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Charlotte Amalie
Friday, May 27, 2022
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Guest Speaker Offers Eye-Opener to Culinary Students

Students in Anton Doos’s culinary art class at the Career and Technical Education Center got an eye-opening visit Monday from someone who stands where they are hoping to be someday – a famous chef near the top of the food chain.

St. Croix native Orlando Santos, now executive pastry chef at the exclusive Dusquenes Club in Pittsburgh, returned to CTEC on the St. Croix Educational Complex for the first time since he graduated in 1998.

Santos told the students about his culinary career that has taken him around the world and landed him on reality television; he made it clear that he didn’t make it where he is now because of his personality or looks. He made it through hard work.

Santos returned to St. Croix, arriving Sunday, at the behest of Frandelle Gerard, executive director of Crucian Heritage and Nature Tourism. He will be the featured chef at Friday’s "Crucian Fusion" fundraiser, and is also preparing a $1,000 a plate dinner to raise money for the organization.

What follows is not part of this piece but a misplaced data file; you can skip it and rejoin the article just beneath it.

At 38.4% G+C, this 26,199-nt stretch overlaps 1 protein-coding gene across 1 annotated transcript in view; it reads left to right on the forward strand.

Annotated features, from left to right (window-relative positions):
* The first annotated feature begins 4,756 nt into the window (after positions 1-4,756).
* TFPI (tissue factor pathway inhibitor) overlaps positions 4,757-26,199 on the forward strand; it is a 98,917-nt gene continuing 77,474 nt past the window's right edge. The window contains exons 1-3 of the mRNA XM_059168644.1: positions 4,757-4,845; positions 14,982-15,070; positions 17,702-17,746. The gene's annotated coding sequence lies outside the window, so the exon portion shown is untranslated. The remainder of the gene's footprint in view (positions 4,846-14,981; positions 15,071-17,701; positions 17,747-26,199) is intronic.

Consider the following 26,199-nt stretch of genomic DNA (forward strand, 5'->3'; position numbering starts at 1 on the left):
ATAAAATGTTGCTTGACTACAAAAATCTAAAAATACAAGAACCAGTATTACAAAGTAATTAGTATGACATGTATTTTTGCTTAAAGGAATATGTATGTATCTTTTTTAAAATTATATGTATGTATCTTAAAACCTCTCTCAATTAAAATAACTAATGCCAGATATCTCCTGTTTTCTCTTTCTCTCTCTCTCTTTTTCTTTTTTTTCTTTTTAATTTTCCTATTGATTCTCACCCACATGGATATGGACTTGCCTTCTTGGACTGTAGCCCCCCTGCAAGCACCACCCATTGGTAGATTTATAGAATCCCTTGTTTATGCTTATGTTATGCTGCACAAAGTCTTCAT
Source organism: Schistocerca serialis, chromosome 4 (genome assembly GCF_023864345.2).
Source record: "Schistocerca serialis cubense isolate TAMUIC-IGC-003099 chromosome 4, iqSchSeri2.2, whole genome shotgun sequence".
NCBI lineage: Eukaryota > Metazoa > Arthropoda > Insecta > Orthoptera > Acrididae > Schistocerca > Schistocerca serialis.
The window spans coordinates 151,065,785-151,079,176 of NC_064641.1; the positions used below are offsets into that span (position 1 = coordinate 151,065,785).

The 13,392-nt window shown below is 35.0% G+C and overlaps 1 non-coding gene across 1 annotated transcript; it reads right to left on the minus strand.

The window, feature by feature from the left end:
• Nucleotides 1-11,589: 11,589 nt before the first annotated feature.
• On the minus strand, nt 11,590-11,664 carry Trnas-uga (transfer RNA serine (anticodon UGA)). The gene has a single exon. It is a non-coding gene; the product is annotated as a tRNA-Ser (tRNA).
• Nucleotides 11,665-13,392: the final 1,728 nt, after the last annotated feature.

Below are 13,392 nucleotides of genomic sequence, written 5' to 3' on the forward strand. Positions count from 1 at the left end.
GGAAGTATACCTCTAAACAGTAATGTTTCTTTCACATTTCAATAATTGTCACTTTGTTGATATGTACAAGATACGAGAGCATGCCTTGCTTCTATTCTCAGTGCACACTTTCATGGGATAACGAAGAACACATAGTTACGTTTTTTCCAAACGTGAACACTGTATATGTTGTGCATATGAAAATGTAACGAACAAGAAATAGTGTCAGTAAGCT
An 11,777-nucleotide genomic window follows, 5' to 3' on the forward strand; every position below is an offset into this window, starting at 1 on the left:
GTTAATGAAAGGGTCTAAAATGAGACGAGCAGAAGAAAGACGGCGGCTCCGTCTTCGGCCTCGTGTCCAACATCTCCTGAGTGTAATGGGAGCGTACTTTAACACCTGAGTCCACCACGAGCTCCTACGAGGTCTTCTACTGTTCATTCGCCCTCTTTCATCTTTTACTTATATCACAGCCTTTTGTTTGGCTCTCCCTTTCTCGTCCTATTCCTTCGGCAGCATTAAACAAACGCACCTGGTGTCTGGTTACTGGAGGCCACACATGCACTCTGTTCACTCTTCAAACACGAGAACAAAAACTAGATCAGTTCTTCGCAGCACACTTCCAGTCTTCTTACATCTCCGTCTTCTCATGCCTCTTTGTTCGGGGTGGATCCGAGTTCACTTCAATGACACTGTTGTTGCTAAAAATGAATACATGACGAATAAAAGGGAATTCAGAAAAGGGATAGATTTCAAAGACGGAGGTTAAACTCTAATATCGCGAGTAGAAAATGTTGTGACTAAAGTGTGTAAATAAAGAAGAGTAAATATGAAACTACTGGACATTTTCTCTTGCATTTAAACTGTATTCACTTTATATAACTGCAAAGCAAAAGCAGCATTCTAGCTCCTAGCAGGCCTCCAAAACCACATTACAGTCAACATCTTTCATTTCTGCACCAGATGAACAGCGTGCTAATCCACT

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His first step on home soil was a return to the classroom where he’d received his first formal education in the art and business of cooking, and to pass along to today’s students some of the lessons that got him where he is today.

After graduating from CTEC, he attended Johnson & Wales University studying to become a pastry chef. People are impressed by the fancy techniques and effects that chefs can produce, but it’s the basic skills, he said, the nuts and bolts, the knife work, that make the difference.

"If you can’t cut, if you can’t sauté, if you can’t measure, if you can’t follow directions, you have no place in my kitchen," Santos said.

He still has his original knife from Johnson & Wales with the marks on the blade from the different cuts. In his stocks and sauces class they had to do at least half an hour of knife cuts every night

From there he went to Belgium, where he worked long hours for little pay learning his craft. Then he returned to the states, working in a variety of positions, and working himself up the food chain.